The Sydney Opera House is one of the greatest architectural achievements of the 20th century. The world famous building sits astride the Sydney Harbour, and is a major draw for tourists and travelers every year. This iconic landmark makes an impressive spectacle, whether you're taking in a show or simply admiring the building itself. While you're planning your Australia travel experience, take a few minutes to brush up on some of the building's history, which is as interesting as the hall itself.
You may recognize that the Sydney Opera House is a truly massive architectural undertaking, but you might not realize just how big it is. According to the Telegraph, the building occupies a site that is so enormous that eight Boeing 747 jets could park wing-to-wing. It's iconic roof sails, by far the venue's most recognizable feature, reaches 67-220 feet - above the ocean, the same height as a 22-story building. And it's not just big on the outside, either. All told, the building houses 1,000 rooms, including multiple concert halls, three restaurants and several cafes and bars.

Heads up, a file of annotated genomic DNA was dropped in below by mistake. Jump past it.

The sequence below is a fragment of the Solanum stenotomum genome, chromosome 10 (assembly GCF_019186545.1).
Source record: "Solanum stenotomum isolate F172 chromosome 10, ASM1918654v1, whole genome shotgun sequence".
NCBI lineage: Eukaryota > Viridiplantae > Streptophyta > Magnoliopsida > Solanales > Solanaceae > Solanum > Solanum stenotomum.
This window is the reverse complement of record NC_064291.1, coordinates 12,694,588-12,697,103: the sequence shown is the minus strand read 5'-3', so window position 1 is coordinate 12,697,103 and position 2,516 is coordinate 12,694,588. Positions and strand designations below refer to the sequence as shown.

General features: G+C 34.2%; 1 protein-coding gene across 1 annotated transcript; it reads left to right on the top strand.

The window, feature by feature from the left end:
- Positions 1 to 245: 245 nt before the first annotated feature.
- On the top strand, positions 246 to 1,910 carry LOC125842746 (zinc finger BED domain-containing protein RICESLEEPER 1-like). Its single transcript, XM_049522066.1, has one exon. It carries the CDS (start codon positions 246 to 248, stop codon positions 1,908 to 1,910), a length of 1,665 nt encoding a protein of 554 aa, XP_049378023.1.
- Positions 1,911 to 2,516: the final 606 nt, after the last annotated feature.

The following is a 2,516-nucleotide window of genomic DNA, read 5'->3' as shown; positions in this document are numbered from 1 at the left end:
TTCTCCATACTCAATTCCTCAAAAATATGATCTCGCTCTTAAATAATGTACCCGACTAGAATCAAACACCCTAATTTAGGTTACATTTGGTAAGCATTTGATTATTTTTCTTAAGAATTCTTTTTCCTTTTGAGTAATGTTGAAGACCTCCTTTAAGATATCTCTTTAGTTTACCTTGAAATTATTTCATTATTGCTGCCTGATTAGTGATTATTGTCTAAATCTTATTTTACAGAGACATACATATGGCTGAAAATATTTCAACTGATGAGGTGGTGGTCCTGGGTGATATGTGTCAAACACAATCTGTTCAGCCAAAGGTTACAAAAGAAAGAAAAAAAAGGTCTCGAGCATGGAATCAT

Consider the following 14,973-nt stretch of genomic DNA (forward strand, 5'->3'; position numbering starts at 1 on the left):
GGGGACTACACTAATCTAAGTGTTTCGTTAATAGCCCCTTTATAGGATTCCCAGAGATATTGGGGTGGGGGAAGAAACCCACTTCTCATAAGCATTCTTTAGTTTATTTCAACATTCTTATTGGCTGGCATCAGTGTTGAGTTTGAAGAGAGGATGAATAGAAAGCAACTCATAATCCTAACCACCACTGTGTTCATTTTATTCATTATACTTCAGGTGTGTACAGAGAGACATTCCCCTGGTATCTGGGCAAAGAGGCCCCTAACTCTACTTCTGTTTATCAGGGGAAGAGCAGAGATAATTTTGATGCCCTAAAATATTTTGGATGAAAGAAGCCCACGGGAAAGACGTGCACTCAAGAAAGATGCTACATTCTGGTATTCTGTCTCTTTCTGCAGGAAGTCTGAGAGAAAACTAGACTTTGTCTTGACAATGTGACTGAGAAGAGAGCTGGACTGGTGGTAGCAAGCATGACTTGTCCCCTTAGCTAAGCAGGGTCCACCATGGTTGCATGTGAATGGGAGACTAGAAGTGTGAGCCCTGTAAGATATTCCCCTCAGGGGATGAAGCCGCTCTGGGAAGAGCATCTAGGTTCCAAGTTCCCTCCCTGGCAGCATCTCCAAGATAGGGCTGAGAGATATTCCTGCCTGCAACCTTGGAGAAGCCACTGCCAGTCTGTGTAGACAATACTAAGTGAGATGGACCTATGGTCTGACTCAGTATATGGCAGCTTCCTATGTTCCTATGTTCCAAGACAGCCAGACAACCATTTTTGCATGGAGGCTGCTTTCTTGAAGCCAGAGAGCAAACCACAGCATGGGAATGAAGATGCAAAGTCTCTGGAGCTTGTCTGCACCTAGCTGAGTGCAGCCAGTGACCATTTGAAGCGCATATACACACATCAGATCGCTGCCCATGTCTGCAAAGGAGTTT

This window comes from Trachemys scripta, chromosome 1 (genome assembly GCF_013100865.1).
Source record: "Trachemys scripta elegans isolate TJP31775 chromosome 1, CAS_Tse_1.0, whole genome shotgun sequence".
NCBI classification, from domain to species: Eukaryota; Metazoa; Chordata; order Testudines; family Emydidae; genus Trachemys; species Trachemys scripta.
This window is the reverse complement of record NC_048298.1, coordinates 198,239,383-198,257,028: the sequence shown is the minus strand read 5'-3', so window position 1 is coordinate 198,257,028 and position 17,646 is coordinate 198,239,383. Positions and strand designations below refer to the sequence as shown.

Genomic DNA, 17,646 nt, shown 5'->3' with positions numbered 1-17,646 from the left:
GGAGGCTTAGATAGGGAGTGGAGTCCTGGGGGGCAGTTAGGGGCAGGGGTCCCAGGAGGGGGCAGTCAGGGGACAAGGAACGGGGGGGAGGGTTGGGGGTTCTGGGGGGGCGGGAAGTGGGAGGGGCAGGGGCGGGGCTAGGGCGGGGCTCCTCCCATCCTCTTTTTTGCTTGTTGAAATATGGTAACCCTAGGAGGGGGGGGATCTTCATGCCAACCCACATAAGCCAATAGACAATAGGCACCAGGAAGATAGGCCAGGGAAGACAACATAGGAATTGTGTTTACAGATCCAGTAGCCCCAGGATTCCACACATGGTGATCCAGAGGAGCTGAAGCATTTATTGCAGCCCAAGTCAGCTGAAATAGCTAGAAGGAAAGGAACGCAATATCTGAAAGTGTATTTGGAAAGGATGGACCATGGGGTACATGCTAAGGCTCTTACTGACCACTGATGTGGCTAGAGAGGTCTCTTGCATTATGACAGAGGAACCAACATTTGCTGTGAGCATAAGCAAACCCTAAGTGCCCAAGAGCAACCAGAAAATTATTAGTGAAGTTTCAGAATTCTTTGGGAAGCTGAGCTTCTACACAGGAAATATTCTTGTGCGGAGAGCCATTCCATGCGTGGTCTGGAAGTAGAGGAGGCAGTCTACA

The tradition of mammoth size is demonstrated by the Grand Organ in the venue's Concert Hall. With over 10,000 pipes, it's the largest mechanical organ in the world. In fact, it took 10 years just to build the organ.
It stands to reason that a building of the size and scope of the Sydney Opera House would be a huge construction project, but at the time it was built, nobody really knew exactly how big. According to the Australian Government website, the original construction estimates stated that the project would cost $7 million and take around four years to build. In reality, the construction far exceeded expectations, and 16 years and $102 million later, the Sydney Opera House that you know and love today was opened to the public.
The Sydney Opera House is a magnet for tourists, travelers and fine arts aficionados alike. Playing host to 3,000 events every year, the Australian Government website reported that its many concert halls pack in a combined total of 2 million concertgoers every year. A popular tourist destination in its own right, some 200,000 people walk through its halls on guided tours annually. Visitors can take pride in the fact that they're sharing a spot with one of the favorite hangouts of royalty. The venue was officially opened by the Queen of England in 1972, and she's since made four trips Down Under to pay her respects.